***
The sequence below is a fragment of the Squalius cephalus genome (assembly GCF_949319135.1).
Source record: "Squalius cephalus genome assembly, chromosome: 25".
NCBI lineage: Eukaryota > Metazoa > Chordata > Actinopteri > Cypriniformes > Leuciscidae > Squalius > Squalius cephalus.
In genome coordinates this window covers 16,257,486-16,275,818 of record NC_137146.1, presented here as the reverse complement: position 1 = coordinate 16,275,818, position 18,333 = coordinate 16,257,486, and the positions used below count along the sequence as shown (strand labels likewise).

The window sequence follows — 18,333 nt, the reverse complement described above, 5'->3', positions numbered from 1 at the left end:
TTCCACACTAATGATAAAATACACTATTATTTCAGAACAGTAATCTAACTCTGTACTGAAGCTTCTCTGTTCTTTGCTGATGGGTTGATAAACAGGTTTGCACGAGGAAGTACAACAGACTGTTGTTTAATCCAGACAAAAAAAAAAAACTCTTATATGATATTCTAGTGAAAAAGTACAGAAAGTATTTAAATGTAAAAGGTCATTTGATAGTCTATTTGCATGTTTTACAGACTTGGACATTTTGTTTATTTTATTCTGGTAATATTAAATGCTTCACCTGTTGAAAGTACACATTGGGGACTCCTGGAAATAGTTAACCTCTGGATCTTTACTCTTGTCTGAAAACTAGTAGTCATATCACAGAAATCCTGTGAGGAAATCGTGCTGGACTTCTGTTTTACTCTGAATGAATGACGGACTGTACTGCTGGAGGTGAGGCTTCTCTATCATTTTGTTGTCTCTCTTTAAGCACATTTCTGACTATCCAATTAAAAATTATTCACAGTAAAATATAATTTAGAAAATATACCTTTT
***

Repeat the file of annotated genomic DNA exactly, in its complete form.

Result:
The sequence below is a fragment of the Squalius cephalus genome (assembly GCF_949319135.1).
Source record: "Squalius cephalus genome assembly, chromosome: 25".
NCBI lineage: Eukaryota > Metazoa > Chordata > Actinopteri > Cypriniformes > Leuciscidae > Squalius > Squalius cephalus.
In genome coordinates this window covers 16,257,486-16,275,818 of record NC_137146.1, presented here as the reverse complement: position 1 = coordinate 16,275,818, position 18,333 = coordinate 16,257,486, and the positions used below count along the sequence as shown (strand labels likewise).

The window sequence follows — 18,333 nt, the reverse complement described above, 5'->3', positions numbered from 1 at the left end:
TTCCACACTAATGATAAAATACACTATTATTTCAGAACAGTAATCTAACTCTGTACTGAAGCTTCTCTGTTCTTTGCTGATGGGTTGATAAACAGGTTTGCACGAGGAAGTACAACAGACTGTTGTTTAATCCAGACAAAAAAAAAAAACTCTTATATGATATTCTAGTGAAAAAGTACAGAAAGTATTTAAATGTAAAAGGTCATTTGATAGTCTATTTGCATGTTTTACAGACTTGGACATTTTGTTTATTTTATTCTGGTAATATTAAATGCTTCACCTGTTGAAAGTACACATTGGGGACTCCTGGAAATAGTTAACCTCTGGATCTTTACTCTTGTCTGAAAACTAGTAGTCATATCACAGAAATCCTGTGAGGAAATCGTGCTGGACTTCTGTTTTACTCTGAATGAATGACGGACTGTACTGCTGGAGGTGAGGCTTCTCTATCATTTTGTTGTCTCTCTTTAAGCACATTTCTGACTATCCAATTAAAAATTATTCACAGTAAAATATAATTTAGAAAATATACCTTTT